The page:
The Nyaka AIDS Orphans Project (NAOP) provides free education to children who have lost one or both parents to HIV/AIDS. Students receive a high-quality education, nutritious meals, uniforms, books, medical care, and school supplies. There are currently 765 students being educated by NAOP from nursery through university. In addition to operating two primary schools and a secondary school, NAOP operates two public libraries, a farm, two medical clinics, and community clean water systems for the community. Support is also highly focused on the 7,301 grandmothers who care for 43,000 HIV/AIDS orphans in the districts of Rukungiri and Kanungu in southwest Uganda.
NAOP opened Nyaka Vocational Secondary School (NVSS) in 2012. The school currently educates 157 students in grades S.1-S.3 and, in 2018, it will add an additional 60 students in grade S.4. NVSS is a boarding school located in Kambuga Town Council, Kanungu District-Uganda. Since NVSS is a boarding school, a large supply of water is needed year-round for cooking, cleaning, drinking, sanitation and hygiene. The school receives water through a variety of sources, many of which are unreliable or not easily accessible.
NVSS pays a fee to be connected to a gravity-fed water system from the National Water and Sewerage Corporation, but this can be expensive and water is scarce during the dry season. There is a spring outside of NVSS almost 1 kilometer (.6 miles) away which is shared with the community. During the dry season, the spring dries up and can’t provide any water. Water can also be fetched from two streams but they are far away from the school. One is 2 kilometers (1.2 miles) away, and known to dry up in the dry season. The other stream has never dried up, but its 8 kilometers (5 miles) away, making for a long walk back and forth from NVSS.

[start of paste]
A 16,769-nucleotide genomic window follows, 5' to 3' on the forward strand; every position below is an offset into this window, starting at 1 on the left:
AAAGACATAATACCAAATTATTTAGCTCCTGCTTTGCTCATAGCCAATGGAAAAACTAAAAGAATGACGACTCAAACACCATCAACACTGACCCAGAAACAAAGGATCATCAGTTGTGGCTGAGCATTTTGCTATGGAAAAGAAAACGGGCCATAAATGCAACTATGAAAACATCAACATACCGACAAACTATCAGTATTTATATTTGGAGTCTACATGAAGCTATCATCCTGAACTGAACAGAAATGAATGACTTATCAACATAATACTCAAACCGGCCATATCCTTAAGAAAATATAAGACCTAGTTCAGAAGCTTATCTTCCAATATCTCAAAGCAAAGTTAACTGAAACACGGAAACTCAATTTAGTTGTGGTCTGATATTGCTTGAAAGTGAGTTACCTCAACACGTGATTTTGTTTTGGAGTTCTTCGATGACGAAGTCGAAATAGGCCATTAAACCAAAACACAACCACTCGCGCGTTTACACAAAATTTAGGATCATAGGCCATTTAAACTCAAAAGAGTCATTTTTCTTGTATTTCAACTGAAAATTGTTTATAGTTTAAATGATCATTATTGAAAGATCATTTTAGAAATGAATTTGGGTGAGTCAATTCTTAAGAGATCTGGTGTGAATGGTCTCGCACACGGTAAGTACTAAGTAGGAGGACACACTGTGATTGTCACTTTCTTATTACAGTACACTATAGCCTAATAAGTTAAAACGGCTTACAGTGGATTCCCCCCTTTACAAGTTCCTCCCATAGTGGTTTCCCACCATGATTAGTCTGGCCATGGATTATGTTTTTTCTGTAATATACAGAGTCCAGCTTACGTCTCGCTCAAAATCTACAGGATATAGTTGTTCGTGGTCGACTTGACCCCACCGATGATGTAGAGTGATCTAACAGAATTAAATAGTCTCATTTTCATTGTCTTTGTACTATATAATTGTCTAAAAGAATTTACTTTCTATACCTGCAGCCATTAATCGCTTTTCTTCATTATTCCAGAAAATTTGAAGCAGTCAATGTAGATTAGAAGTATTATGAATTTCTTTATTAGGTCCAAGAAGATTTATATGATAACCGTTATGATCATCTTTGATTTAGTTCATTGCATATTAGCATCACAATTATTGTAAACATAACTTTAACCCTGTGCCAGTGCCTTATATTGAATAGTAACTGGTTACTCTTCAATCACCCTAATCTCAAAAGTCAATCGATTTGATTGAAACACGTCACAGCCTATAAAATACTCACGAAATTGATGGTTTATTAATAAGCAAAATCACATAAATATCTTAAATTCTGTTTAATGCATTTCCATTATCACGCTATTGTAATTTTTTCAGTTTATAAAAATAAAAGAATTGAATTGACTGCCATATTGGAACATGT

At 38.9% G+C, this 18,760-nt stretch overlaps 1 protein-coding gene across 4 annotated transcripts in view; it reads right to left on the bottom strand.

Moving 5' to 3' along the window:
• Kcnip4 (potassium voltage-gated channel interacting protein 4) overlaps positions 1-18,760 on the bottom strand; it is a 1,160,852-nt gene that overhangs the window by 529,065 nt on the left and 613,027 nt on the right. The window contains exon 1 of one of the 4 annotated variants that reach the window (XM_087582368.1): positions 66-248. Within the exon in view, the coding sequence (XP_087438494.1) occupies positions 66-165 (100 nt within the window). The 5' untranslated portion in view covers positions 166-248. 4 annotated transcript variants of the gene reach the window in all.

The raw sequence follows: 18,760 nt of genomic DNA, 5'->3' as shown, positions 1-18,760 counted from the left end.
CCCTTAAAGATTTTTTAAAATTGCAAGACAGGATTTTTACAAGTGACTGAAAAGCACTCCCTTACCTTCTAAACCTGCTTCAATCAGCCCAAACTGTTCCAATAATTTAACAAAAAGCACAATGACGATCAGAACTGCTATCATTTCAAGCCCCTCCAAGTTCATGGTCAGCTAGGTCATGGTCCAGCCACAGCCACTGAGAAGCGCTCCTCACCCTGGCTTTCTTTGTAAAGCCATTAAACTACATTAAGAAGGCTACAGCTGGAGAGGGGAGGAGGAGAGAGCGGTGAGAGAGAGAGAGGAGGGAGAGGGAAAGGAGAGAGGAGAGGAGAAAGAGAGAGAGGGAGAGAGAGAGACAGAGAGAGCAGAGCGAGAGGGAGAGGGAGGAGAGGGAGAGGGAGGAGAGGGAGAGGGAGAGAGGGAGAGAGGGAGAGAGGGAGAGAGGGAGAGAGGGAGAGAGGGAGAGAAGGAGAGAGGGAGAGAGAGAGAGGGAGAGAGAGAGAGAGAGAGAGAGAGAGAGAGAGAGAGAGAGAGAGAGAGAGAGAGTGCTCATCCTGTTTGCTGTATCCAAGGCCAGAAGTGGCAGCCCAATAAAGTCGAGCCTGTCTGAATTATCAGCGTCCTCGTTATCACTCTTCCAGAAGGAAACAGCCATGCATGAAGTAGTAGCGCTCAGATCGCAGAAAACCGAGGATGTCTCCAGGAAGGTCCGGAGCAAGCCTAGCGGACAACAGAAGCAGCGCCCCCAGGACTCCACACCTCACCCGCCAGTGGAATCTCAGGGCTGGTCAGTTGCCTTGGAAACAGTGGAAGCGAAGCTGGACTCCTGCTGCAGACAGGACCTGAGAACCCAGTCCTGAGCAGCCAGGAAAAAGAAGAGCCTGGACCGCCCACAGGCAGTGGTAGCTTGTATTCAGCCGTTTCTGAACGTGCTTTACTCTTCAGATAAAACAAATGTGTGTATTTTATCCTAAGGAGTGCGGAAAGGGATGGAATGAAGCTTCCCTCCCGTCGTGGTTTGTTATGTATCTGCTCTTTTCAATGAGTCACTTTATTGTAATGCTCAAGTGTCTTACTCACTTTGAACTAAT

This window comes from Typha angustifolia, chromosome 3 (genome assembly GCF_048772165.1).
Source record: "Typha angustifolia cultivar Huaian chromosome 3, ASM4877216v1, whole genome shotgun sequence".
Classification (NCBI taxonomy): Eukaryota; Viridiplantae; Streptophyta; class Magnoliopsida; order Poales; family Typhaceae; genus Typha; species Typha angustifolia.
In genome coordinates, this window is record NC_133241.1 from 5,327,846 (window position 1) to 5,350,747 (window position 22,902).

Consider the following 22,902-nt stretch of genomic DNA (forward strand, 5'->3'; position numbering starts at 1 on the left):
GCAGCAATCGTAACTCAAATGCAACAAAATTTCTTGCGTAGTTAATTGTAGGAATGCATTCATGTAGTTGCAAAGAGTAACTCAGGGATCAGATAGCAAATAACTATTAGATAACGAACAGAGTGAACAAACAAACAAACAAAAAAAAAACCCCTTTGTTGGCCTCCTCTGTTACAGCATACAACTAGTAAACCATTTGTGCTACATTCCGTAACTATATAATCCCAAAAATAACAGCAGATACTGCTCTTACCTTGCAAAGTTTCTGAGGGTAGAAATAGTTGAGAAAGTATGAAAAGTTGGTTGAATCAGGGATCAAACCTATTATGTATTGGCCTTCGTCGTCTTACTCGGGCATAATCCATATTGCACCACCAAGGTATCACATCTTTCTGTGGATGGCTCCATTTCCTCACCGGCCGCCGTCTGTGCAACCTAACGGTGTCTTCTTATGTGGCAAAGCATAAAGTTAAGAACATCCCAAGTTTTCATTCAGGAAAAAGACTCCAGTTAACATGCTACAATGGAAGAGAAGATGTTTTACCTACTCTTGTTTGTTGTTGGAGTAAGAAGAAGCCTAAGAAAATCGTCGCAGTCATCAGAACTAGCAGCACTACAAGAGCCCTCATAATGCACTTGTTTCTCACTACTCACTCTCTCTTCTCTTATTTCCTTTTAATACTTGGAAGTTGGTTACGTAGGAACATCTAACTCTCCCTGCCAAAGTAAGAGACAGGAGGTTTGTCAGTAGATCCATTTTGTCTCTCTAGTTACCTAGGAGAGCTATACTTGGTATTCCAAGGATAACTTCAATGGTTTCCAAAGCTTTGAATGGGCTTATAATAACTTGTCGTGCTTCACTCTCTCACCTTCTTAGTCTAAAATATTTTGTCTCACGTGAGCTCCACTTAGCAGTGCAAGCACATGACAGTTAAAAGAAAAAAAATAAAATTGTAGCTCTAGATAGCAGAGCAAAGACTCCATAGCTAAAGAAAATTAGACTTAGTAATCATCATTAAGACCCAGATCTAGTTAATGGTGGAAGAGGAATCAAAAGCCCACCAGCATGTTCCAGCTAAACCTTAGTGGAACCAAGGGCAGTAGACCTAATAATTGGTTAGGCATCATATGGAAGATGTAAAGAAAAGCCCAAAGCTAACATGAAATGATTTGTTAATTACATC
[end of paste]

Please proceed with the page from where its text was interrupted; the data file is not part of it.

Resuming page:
Harvesting rain water is the best option to procure and store water at NVSS. Rain is harvested using water tanks. This is a cost-effective source of water because once the tanks are installed the other costs involved in maintaining them are low. Unfortunately, the girl’s dormitory at NVSS only had one water tank which split and can no longer be used. The girls that live in the dorm now have to go fetch water. Girls can face many challenges and obstacles when they have to leave the school grounds to fetch water, such as: It interferes with their time to study, a risk of accidents from vehicles and motorcycles on the busy roads, dangerous animals and snakes, water-borne illnesses, difficulty with personal sanitation and hygiene, organic matter from the stream staining their uniforms when they do laundry and being vulnerable to attacks and sexual assaults. It’s proposed to purchase two 10,000 liter water tanks for the girl’s dormitory at NVSS. Two tanks will ensure that the 109 female students attending NVSS in 2018 will not have to face the challenges of fetching water that were previously mentioned. The tanks will also provide water to future classes of girls who will live in the dorm in the years to come. Having reliable and permanent sources of water for the girls at NVSS will ensure their health and safety to stay in school and have promising futures.
H2O for Life is not a WASH (water, sanitation and hygiene) project implementer. We have partnerships with non-governmental organizations (NGOs) implementing WASH in Schools projects around the world. Our NGO partners match funds needed for each school project. We also have a generous donor that provides us with an interest-free loan that, along with matching funds, allows for many projects to be started or possibly even completed before total funds have been raised. In rare situations we reserve the right to reallocate funds to alternate project(s).
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